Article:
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Free Translation Via Firefox – Even Offline

Firefox mobile browser icon app on screen smartphone iPhone. Mozilla Firefox is a free browser based on the Quantum engine.

The new, free Firefox Translations browser extension translates websites in the browser without using the cloud, using machine learning. 

Client-Side Translations

Firefox Translations provides an automated translation of web content. Still, unlike cloud-based alternatives, the translation is done locally, on the client-side, so the translated text does not leave the user’s machine. With Firefox Translations, the engines, language models and in-page translation algorithms reside and are executed entirely in the user’s computer, so none of the data is sent to the cloud. This enables the use of the tool offline, making it convenient in any situation and frees the user from any worries about privacy concerns relating to using cloud providers. 

How It Was Made

The new Firefox add-on/extension was developed using a high-level API around the machine translation engine and ported to WebAssembly (a new type of code). The operations for matrix multiplication were then optimised to run efficiently on CPUs (a computer’s central processor). This enabled Mozilla to develop a translation add-on that allowed local machine translation integration into every web page so that users could perform free-form translations without using the cloud.  

Part Of Project Bergamot

Firefox Translations was developed as part of EU-funded Project Bergamot (2019), which saw Firefox work as part of a consortium including the University of Edinburgh, Charles University, University of Sheffield, and University of Tartu.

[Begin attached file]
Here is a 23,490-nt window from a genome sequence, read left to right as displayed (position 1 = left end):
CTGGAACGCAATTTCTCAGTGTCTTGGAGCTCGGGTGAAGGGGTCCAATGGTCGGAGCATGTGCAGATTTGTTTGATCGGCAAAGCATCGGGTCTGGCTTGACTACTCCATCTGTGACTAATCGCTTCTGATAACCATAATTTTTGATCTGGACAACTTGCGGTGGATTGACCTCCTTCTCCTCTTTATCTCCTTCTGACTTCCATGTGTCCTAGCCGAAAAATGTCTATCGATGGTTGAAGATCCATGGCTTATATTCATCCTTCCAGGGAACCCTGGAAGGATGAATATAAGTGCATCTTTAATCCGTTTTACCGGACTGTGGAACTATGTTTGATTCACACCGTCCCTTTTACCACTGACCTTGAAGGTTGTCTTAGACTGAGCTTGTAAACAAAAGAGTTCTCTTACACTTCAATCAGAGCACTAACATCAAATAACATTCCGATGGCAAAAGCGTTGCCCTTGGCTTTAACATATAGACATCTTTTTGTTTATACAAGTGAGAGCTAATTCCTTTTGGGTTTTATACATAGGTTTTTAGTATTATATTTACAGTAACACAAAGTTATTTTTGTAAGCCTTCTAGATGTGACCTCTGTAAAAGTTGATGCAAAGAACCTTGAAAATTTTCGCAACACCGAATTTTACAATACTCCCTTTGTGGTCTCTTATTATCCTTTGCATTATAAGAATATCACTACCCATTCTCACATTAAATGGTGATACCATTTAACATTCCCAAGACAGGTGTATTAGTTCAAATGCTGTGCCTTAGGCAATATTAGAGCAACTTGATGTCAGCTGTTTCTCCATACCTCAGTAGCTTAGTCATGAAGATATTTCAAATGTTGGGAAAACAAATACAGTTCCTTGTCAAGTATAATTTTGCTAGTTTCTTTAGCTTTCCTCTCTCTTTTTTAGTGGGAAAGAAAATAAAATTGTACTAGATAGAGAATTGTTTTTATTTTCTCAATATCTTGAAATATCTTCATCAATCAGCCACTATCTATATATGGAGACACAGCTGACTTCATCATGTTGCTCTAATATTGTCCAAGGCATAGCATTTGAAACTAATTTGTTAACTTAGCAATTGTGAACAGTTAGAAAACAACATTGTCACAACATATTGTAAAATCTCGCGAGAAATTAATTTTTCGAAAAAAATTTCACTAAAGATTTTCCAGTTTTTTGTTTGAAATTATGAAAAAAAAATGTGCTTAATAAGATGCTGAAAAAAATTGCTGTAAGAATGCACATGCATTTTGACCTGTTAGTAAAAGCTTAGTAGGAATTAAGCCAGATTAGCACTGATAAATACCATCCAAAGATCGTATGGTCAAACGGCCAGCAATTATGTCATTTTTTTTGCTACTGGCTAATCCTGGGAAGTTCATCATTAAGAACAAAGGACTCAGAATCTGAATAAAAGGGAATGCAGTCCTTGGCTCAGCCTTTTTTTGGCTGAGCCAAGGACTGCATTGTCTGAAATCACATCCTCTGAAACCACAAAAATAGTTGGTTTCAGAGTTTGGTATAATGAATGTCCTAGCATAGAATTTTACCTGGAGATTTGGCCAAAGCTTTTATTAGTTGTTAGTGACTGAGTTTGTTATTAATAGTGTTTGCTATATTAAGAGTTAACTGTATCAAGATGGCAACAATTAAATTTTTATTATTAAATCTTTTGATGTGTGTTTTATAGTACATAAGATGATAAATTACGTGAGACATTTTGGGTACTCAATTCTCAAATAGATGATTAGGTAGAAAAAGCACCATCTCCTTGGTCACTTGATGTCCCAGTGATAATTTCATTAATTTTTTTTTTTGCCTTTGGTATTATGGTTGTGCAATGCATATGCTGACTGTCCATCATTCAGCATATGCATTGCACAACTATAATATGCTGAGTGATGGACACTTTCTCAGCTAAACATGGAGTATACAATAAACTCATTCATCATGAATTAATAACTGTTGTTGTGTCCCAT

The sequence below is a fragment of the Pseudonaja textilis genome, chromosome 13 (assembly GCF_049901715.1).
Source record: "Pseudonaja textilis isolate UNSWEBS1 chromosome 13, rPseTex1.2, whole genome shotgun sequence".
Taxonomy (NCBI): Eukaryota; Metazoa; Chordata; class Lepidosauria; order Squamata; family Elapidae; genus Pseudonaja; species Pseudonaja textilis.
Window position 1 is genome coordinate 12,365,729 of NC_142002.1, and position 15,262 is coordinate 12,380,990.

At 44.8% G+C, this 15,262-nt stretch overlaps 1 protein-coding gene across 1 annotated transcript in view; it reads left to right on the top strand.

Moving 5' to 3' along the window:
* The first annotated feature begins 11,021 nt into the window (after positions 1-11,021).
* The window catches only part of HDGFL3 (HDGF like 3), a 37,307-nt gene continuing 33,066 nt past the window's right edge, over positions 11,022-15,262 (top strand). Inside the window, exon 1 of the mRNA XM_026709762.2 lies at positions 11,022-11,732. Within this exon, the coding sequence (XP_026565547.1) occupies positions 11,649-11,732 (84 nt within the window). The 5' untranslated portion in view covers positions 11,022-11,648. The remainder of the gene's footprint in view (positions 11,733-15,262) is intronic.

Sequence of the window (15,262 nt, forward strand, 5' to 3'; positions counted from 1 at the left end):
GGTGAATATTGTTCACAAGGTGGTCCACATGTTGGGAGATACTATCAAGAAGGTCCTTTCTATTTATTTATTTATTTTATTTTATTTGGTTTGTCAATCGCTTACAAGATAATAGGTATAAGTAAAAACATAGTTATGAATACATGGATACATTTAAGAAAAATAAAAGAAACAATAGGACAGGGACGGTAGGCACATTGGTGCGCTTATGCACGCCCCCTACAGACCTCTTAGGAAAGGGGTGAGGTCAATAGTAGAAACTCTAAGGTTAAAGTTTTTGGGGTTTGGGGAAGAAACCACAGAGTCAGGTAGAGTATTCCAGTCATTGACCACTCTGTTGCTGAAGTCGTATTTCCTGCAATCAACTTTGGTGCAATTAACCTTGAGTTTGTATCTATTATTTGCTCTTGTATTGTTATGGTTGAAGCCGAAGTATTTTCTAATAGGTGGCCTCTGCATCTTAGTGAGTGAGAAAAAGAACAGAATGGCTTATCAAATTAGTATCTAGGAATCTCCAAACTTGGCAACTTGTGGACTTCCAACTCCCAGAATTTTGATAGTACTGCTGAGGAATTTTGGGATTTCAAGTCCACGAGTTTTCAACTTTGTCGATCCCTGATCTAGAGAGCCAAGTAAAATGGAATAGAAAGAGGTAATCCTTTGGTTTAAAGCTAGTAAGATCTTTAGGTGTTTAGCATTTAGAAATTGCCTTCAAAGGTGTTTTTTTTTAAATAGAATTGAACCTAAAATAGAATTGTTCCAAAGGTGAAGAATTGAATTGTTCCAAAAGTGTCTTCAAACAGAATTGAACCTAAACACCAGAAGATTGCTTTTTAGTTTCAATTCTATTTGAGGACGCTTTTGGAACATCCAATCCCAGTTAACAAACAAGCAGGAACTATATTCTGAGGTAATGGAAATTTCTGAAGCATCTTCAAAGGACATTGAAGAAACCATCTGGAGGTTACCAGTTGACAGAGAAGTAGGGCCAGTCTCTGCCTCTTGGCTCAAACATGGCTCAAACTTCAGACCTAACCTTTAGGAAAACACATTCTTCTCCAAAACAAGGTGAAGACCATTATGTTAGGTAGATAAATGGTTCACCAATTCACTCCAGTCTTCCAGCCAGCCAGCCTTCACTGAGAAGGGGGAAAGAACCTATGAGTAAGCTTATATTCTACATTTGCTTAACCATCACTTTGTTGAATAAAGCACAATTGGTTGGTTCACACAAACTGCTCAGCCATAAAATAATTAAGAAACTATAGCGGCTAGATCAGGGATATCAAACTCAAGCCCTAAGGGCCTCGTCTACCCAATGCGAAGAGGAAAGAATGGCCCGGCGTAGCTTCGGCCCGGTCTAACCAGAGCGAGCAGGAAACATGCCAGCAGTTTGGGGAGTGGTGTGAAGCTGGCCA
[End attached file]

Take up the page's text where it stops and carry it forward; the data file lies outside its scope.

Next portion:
Competitors

There are several other widely used competing machine learning-based web translation tools, including Google Translate (website interface, mobile app and API), Microsoft Translator (machine translation cloud service using the Translator API and Speech service), and DeepL Translator (a neural machine translation service).   

The significant differences between them are that: 

– Firefox Translations works offline and doesn’t use the cloud, so that some users may see it as a more private option. 

– Firefox Translations covers fewer languages, only 12 compared to Google Translate’s 100+ languages. 

– Mozilla says that Firefox Translations includes two novel features. These are the translation of forms to allow users to input text in their language that is dynamically translated on-the-fly to the page’s language and quality estimation of the translations. This automatically highlights low confidence translations on the page, notifying users of potential errors. 

What Does This Mean For Your Business?

In a global marketplace, translator tools can be very convenient and useful, whereby technologies such as machine learning have given them the more excellent value and functionality that users require. In recent years, however, there have been data security and privacy concerns based on web translators and apps, e.g. the Translate.com data breach, worries about cloud connections to translation tools and how trade secrets and intellectual property could be exposed. A translation tool, such as Firefox Translations, where the translation is all done locally, on the client-side, with no need for a cloud connection, appears to be a possible advantage in allaying fears about privacy. Although both Google’s Chrome and Firefox browsers are based on Chromium and Firefox is popular, Google is still dominant in the browser market, and its translator tool offers many more languages than Firefox Translations, which is, unsurprisingly, the leading competitor. However, for businesses that would value a possibly more private and very convenient (work offline) alternative, Firefox Translations may be worth looking at. 

Firefox app logo on mobile phone screen. Woman using Firefox browser application

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